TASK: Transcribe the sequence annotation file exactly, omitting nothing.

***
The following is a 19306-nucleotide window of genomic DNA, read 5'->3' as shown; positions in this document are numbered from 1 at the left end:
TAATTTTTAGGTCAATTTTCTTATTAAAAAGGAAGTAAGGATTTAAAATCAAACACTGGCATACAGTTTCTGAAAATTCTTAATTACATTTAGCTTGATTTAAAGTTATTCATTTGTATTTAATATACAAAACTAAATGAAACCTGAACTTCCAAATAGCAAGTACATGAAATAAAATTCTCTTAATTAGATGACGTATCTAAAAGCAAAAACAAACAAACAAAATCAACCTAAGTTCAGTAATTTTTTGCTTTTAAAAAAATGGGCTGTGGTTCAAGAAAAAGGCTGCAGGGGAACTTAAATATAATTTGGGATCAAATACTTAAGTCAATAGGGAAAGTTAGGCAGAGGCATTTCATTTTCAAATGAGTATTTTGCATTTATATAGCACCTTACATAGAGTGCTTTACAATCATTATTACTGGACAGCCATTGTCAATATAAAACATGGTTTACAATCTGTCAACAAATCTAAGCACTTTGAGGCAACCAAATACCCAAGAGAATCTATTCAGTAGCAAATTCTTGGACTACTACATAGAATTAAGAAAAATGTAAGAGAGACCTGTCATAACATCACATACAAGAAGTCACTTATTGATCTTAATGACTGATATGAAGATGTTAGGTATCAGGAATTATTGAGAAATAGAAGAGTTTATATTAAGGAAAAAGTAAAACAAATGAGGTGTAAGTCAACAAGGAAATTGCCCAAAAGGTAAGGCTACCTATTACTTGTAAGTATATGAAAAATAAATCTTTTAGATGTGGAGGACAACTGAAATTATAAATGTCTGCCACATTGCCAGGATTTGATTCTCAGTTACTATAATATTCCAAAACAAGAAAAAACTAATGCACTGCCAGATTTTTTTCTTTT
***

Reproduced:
The following is a 19306-nucleotide window of genomic DNA, read 5'->3' as shown; positions in this document are numbered from 1 at the left end:
TAATTTTTAGGTCAATTTTCTTATTAAAAAGGAAGTAAGGATTTAAAATCAAACACTGGCATACAGTTTCTGAAAATTCTTAATTACATTTAGCTTGATTTAAAGTTATTCATTTGTATTTAATATACAAAACTAAATGAAACCTGAACTTCCAAATAGCAAGTACATGAAATAAAATTCTCTTAATTAGATGACGTATCTAAAAGCAAAAACAAACAAACAAAATCAACCTAAGTTCAGTAATTTTTTGCTTTTAAAAAAATGGGCTGTGGTTCAAGAAAAAGGCTGCAGGGGAACTTAAATATAATTTGGGATCAAATACTTAAGTCAATAGGGAAAGTTAGGCAGAGGCATTTCATTTTCAAATGAGTATTTTGCATTTATATAGCACCTTACATAGAGTGCTTTACAATCATTATTACTGGACAGCCATTGTCAATATAAAACATGGTTTACAATCTGTCAACAAATCTAAGCACTTTGAGGCAACCAAATACCCAAGAGAATCTATTCAGTAGCAAATTCTTGGACTACTACATAGAATTAAGAAAAATGTAAGAGAGACCTGTCATAACATCACATACAAGAAGTCACTTATTGATCTTAATGACTGATATGAAGATGTTAGGTATCAGGAATTATTGAGAAATAGAAGAGTTTATATTAAGGAAAAAGTAAAACAAATGAGGTGTAAGTCAACAAGGAAATTGCCCAAAAGGTAAGGCTACCTATTACTTGTAAGTATATGAAAAATAAATCTTTTAGATGTGGAGGACAACTGAAATTATAAATGTCTGCCACATTGCCAGGATTTGATTCTCAGTTACTATAATATTCCAAAACAAGAAAAAACTAATGCACTGCCAGATTTTTTTCTTTT